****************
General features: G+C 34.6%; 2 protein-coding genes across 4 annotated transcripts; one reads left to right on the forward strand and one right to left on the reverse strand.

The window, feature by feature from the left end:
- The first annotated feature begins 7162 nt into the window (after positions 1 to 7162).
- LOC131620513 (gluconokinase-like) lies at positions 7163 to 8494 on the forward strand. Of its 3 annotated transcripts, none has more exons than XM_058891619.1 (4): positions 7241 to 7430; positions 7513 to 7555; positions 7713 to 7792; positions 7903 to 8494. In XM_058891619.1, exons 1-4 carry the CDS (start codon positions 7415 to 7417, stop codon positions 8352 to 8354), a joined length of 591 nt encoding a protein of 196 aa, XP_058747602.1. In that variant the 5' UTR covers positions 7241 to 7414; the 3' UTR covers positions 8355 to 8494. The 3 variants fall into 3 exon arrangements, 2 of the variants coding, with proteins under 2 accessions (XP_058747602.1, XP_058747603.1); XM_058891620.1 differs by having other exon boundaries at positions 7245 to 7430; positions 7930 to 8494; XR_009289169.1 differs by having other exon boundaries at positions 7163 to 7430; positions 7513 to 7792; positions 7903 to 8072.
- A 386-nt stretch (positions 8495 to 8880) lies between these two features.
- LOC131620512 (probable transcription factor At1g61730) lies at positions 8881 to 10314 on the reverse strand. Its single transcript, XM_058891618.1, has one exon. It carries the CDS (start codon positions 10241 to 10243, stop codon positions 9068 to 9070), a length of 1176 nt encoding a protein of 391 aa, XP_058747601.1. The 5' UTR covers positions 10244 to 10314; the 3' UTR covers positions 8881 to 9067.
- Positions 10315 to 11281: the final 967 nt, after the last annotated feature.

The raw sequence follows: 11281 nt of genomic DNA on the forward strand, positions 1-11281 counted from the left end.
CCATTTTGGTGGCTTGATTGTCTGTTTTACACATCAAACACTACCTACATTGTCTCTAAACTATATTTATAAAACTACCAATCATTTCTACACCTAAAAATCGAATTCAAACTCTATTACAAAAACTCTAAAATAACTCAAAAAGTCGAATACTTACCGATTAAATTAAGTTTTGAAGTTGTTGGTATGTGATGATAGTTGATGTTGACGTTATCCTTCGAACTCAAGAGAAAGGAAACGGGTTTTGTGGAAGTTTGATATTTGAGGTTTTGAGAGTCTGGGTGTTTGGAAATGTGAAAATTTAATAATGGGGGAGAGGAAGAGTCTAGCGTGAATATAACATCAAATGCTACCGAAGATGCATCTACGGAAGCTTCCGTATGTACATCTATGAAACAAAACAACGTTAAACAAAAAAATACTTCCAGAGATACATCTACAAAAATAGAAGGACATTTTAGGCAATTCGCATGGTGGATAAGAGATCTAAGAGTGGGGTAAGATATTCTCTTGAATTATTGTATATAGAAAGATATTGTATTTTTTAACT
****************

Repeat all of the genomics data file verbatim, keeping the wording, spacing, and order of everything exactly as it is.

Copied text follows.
General features: G+C 34.6%; 2 protein-coding genes across 4 annotated transcripts; one reads left to right on the forward strand and one right to left on the reverse strand.

The window, feature by feature from the left end:
- The first annotated feature begins 7162 nt into the window (after positions 1 to 7162).
- LOC131620513 (gluconokinase-like) lies at positions 7163 to 8494 on the forward strand. Of its 3 annotated transcripts, none has more exons than XM_058891619.1 (4): positions 7241 to 7430; positions 7513 to 7555; positions 7713 to 7792; positions 7903 to 8494. In XM_058891619.1, exons 1-4 carry the CDS (start codon positions 7415 to 7417, stop codon positions 8352 to 8354), a joined length of 591 nt encoding a protein of 196 aa, XP_058747602.1. In that variant the 5' UTR covers positions 7241 to 7414; the 3' UTR covers positions 8355 to 8494. The 3 variants fall into 3 exon arrangements, 2 of the variants coding, with proteins under 2 accessions (XP_058747602.1, XP_058747603.1); XM_058891620.1 differs by having other exon boundaries at positions 7245 to 7430; positions 7930 to 8494; XR_009289169.1 differs by having other exon boundaries at positions 7163 to 7430; positions 7513 to 7792; positions 7903 to 8072.
- A 386-nt stretch (positions 8495 to 8880) lies between these two features.
- LOC131620512 (probable transcription factor At1g61730) lies at positions 8881 to 10314 on the reverse strand. Its single transcript, XM_058891618.1, has one exon. It carries the CDS (start codon positions 10241 to 10243, stop codon positions 9068 to 9070), a length of 1176 nt encoding a protein of 391 aa, XP_058747601.1. The 5' UTR covers positions 10244 to 10314; the 3' UTR covers positions 8881 to 9067.
- Positions 10315 to 11281: the final 967 nt, after the last annotated feature.

The raw sequence follows: 11281 nt of genomic DNA on the forward strand, positions 1-11281 counted from the left end.
CCATTTTGGTGGCTTGATTGTCTGTTTTACACATCAAACACTACCTACATTGTCTCTAAACTATATTTATAAAACTACCAATCATTTCTACACCTAAAAATCGAATTCAAACTCTATTACAAAAACTCTAAAATAACTCAAAAAGTCGAATACTTACCGATTAAATTAAGTTTTGAAGTTGTTGGTATGTGATGATAGTTGATGTTGACGTTATCCTTCGAACTCAAGAGAAAGGAAACGGGTTTTGTGGAAGTTTGATATTTGAGGTTTTGAGAGTCTGGGTGTTTGGAAATGTGAAAATTTAATAATGGGGGAGAGGAAGAGTCTAGCGTGAATATAACATCAAATGCTACCGAAGATGCATCTACGGAAGCTTCCGTATGTACATCTATGAAACAAAACAACGTTAAACAAAAAAATACTTCCAGAGATACATCTACAAAAATAGAAGGACATTTTAGGCAATTCGCATGGTGGATAAGAGATCTAAGAGTGGGGTAAGATATTCTCTTGAATTATTGTATATAGAAAGATATTGTATTTTTTAACT